would not accomplish the effective dual regulation Congress intended, and would permit appellant to prejudice substantial local interests. This is not compelled by the . . . Commerce Clause of the Constitution.

Panhandle Eastern Pipe Line Co. v. Michigan Public Service Comm’n, 341 U.S. 329, 337 (1951).

Even if not per se unconstitutional, a state law may violate the Commerce Clause if it fails to pass muster under the balancing test outlined in Pike v. Bruce Church, Inc. Provided the challenged law "regulates evenhandedly to effectuate a legitimate local public interest," however,

and its effects on interstate commerce are only incidental, it will be upheld unless the burden imposed on such commerce is clearly excessive in relation to the putative local benefits.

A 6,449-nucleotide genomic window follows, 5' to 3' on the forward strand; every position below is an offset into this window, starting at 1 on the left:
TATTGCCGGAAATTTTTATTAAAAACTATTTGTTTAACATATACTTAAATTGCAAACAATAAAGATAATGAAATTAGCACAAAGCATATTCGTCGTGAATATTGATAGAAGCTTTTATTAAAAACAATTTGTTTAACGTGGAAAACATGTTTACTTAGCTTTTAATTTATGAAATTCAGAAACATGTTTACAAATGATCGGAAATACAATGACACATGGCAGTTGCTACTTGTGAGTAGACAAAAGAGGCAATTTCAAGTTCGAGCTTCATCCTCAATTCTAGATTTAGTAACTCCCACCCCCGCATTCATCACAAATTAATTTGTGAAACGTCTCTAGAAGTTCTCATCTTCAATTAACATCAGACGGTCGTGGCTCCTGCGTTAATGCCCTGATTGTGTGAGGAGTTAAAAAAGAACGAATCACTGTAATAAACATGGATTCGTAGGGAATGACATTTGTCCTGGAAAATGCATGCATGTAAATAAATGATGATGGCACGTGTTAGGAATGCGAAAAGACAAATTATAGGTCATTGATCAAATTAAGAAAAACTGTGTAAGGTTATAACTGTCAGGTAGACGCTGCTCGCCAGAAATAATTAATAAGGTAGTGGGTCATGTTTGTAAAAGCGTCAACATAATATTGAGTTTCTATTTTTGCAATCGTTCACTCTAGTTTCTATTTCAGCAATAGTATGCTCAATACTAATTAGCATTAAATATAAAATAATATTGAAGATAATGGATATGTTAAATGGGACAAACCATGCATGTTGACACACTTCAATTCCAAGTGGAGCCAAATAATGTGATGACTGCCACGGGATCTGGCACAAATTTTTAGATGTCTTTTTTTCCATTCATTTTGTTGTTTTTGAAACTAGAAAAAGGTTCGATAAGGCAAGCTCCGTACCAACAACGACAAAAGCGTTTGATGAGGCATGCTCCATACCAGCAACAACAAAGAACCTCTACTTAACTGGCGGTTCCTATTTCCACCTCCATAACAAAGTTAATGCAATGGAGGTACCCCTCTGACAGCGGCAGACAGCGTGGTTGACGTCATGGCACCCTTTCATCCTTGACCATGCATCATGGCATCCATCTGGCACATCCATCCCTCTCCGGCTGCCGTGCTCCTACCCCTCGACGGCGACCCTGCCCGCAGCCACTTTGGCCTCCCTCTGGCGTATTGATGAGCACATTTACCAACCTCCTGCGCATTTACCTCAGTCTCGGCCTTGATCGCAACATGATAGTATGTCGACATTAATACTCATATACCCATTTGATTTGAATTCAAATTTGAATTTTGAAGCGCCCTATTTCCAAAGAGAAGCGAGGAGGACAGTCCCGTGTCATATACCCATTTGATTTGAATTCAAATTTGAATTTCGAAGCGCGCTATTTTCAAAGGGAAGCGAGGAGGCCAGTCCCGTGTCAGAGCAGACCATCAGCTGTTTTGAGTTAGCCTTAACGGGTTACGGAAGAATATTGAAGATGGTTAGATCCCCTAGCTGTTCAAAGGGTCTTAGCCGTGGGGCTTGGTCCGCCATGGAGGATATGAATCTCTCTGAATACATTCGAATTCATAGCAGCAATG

397 U.S. at 142. Paragraph (p) of the Hugoton Proration Order applies evenhandedly, without regard to whether a producer supplies the intrastate or interstate market, see Minnesota v. Clover Leaf Creamery Co., 449 U.S. at 471-472, and is an exercise of Kansas’ traditional and congressionally recognized power over gas production. The paragraph’s intended effect of increasing production from the Hugoton field, even granting that reduced takes from other States would result, is not "clearly excessive" in relation to Kansas’ substantial interest in controlling production to prevent waste and protect correlative rights; and the possibility that paragraph (p) may result in the diversion of gas to intrastate purchasers is too impalpable to override the State’s weighty interest. We likewise reject Northwest Central’s claim that paragraph (p) must be invalidated under Pike, supra, at 142, because Kansas could have achieved its aims without burdening interstate commerce simply by establishing production allowable in line with Northwest Central’s conception of market demand levels. Appellant has not challenged the KCC’s determination of allowables, see n. 19, supra, and it identifies nothing in the record in this proceeding that could provide an adequate basis for determining that the KCC might have achieved its goals as effectively had it adopted a different formula for setting allowables, with a different approach to calculating market demand.